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Gifting Shares To Charity In Your Will

Gifting Shares To Charity In Your Will

When preparing a Will, people often contemplate gifting money to charity, but have you ever thought about gifting shares after you pass away?

Although many businesses and organisations encourage the gifting of shares, it is worth contacting them to see if they accept shares directly or, as is more likely the case, the shares need to be gifted to a specific “share gifting charity” which sells the shares and distributes the money to other charities.

Interestingly, you can potentially donate either dividend income or shares to charity, both while alive or from your estate, notwithstanding that the taxation outcomes may vary significantly depending on your choice.

Donating shares

You can donate shares while alive or from your estate depending on your preferences. The tax consequences may be different and Centrelink may need to be advised if the gift occurs during your lifetime.

Donating shares traditionally involves the completion of a Share Sale Donation Form which authorises the “gift company “ to facilitate the sale of shares.  If you are looking for a tax deduction in a particular year, it is important that you seek professional advice as to whether your donation satisfies the relevant criteria to be tax deductible. It is also important to contact the organisation you are gifting the shares to as the time taken to process the transfer may vary depending on the shares involved and whether they are issuer sponsored or chess sponsored.

The types of issues that may impact the donation includes;

  • The shares may need to be held in a company actively trading on the Australian Stock Exchange
  • There may be a minimum value threshold needed before the shares can be transferred
  • The shares may need to be actively trading and not relate to delisted or suspended companies
  • They may not be able to currently be owned in a Self-Managed Super Funds (SMSF). Self-managed Super Funds (SMSFs) are unable to make donations to any charity as their sole purpose is to provide superannuation benefits to their members.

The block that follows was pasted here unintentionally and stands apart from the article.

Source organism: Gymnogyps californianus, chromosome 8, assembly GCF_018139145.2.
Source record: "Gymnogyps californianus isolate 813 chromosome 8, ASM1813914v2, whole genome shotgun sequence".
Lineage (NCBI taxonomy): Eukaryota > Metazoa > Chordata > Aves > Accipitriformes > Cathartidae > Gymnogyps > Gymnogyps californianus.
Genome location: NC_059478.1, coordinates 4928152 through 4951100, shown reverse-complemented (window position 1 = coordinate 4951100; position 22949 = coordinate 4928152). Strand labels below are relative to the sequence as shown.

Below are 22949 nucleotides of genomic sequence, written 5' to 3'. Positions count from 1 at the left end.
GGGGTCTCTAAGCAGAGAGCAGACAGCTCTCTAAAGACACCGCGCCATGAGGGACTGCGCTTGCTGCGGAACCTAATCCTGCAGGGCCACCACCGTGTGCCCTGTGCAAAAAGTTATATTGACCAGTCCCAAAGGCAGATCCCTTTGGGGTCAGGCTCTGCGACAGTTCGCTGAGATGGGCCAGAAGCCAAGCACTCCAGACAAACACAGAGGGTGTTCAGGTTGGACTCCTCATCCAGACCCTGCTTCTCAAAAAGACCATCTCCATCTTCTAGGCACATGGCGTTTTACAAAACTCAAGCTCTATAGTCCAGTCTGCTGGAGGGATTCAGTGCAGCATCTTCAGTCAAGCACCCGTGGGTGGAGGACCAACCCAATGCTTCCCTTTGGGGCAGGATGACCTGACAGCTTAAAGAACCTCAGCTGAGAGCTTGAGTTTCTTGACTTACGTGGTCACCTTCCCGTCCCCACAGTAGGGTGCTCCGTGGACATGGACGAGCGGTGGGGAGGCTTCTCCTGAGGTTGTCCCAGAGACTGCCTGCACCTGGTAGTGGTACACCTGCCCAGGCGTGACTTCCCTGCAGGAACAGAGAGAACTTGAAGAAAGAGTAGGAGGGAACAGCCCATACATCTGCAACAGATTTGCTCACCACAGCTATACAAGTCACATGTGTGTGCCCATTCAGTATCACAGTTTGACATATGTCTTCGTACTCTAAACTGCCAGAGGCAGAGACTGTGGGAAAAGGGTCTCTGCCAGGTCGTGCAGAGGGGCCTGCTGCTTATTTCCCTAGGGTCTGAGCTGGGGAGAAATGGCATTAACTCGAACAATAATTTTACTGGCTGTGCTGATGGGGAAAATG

Depending on the value of the gift, you may actually be able to recommend an Australian charity where the share sale donation is to be sent.

Share sale donations over $2.00 (in addition to some other requirements) may be tax deductible for Australian shareholders if the charity meets the Australian Taxation Office’s eligibility criteria of DGR (deductible gift recipient).

Donating dividends

Dividend donations over AU$2.00 (in addition to some other requirements) may be tax-deductible if the “gift organisation” is a registered gift recipient. As above, depending on the value of the gifted dividend you may be able to recommend an Australian charity where the donation is to be sent.

What if the shares are held in a deceased estate?

The share sale donation form must be completed and signed by the Executor(s) of the estate.  If it is a joint holding, the surviving holder must also sign the form.  In addition to receiving the form, the gift organisation may need to sight copies of either probate or the death certificate, the Will and possibly a small estates indemnity (if applicable).

One advantage of gifting shares is that donors may not have to pay brokerage for the sale of their shares nor set up a trading account. They may still be liable for any capital gains tax arising from the sale, depending on their own individual circumstances.

Inherited shares

If you acquire shares as part of a deceased estate, you have certain tax obligations and entitlements in relation to these shares. If you inherit shares:

  • you treat inherited shares in the same way as any other capital gains tax assets
  • where the deceased acquired the shares before 20 September 1985, you must use the market value on the day the person died, not the market value on the day you received the shares
  • you must keep records, so you do not pay more tax than you need to.

Tax considerations

There may be many reasons why gifting shares for charitable purposes may appeal to someone… and it’s not usually anything to do with tax! However, when a person dies with carry forward capital losses, then those losses are lost and cannot be used by the estate. Selling shares prior to death can be a very tax effective option when it comes to utilising these losses. Though, if capital losses exist at the date of death then those losses will not be available to your estate to reduce any capital gains.


Steve Wildes, Partner, Paris Financial